As expected our New Orleans stop has been outrageous from the start. I was worried about my chops being a little busted, as ironically, when you’re traveling around looking to play music, you get out of your practice routine and for me, especially if the performance venues end up being in the poetry or singer/songwriter category, I can go a few days without playing trumpet at all. My Taps routine has been a savior of sorts, as most every night I have at least played a quiet warmup routine and Taps.
But as it would turn out, I sat in pretty effectively with three different situations last night. The first was a trio in a dead club with a great band. It’s well outside of tourist season right now so there is such a thing as a dead club on Frenchman Street, but it pretty much has to be summer, and it pretty much has to be early in the week. Nonetheless, of course, the trio was killer. It was led by a fine bass player with a great voice, a big man who was working with a super talented guitar player and a great drummer. They let me sit in on three tunes; one a funk I didn’t know, Maceo’s “The Chicken,” and a blues. It was really cool, the band dug it and the small audience was appreciative.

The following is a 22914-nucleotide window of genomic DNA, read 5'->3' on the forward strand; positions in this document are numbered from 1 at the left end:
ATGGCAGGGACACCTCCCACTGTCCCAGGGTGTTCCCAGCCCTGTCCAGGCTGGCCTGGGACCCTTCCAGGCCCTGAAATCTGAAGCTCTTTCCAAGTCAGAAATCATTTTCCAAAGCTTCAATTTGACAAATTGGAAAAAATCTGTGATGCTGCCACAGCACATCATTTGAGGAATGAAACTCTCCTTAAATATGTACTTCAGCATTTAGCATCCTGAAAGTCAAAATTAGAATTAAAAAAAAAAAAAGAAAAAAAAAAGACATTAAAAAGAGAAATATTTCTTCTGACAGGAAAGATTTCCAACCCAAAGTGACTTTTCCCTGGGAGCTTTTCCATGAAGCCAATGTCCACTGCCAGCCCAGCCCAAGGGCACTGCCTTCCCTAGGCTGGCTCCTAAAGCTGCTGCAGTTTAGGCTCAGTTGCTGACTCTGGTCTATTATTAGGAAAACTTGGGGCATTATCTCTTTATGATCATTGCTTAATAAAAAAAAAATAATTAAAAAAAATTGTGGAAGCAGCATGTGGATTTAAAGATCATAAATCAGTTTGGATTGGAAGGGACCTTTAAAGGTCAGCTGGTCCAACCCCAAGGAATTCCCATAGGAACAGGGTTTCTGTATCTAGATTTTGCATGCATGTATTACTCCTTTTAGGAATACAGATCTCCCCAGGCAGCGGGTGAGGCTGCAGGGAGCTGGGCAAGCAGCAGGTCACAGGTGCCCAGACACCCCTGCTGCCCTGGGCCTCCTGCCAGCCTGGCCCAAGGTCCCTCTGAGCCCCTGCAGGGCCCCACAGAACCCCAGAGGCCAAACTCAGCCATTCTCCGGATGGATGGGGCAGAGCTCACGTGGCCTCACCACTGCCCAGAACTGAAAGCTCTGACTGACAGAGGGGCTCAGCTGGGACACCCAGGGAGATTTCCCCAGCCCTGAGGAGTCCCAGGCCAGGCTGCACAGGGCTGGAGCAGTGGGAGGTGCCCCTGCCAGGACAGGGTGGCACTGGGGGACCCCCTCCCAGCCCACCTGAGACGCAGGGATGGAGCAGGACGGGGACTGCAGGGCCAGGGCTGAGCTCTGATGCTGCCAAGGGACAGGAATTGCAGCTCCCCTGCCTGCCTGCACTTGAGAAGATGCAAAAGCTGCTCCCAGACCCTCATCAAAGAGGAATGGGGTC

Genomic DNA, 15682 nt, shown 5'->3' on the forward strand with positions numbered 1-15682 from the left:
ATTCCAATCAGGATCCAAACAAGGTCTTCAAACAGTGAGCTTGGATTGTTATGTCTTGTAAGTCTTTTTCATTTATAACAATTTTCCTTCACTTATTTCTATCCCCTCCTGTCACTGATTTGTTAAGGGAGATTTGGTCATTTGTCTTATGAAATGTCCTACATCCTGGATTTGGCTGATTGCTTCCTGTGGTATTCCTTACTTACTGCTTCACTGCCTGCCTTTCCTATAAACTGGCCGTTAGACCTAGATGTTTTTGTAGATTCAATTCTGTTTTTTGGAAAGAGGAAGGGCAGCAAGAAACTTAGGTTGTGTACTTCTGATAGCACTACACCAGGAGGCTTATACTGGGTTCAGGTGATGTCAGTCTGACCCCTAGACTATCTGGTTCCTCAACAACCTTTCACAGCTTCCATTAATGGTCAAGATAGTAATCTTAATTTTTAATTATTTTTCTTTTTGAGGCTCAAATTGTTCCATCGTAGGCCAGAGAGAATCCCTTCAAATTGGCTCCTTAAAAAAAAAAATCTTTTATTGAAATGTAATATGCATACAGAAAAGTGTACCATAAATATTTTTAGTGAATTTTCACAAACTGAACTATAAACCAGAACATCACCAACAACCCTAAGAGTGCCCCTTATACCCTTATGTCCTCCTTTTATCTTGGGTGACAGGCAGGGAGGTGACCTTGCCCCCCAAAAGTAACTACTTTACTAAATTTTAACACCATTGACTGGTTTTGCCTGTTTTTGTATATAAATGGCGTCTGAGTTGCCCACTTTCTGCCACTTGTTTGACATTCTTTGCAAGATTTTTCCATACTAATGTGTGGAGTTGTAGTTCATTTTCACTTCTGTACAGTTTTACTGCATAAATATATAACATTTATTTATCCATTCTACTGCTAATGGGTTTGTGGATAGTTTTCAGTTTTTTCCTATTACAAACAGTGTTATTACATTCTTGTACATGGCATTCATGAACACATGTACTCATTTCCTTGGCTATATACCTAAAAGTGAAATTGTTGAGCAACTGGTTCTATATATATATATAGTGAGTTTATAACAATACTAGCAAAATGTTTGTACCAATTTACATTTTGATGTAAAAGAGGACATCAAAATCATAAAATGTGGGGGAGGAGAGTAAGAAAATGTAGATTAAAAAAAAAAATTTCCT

The next one was a club called 30/90, also on Frenchman. A charismatic and talented drummer/brass player/singer/emcee named Gene was running a proper jam, so I signed up and got called to the stage for “Chameleon,” a one-chord funk freight train that can go anywhere from sublime to ridiculous, but I played a decent solo on it, which Debra captured on her iPhone. The non-musician washboard sit-in guy was right next to Debra, so you get an imperfect rhythm accompaniment that is hot in the mix. Oh well… There were lots of atta-boys from the mostly tourist crowd, and I felt good about my sound. So we’re back in business on the trumpet.
The last little jam was on the street after a set. The incredible trumpet player from a band we had just seen and I hung out a while outside the club and played a bit of blues in F. He is outstanding, and I think I played a respectable bit of rhythm for him.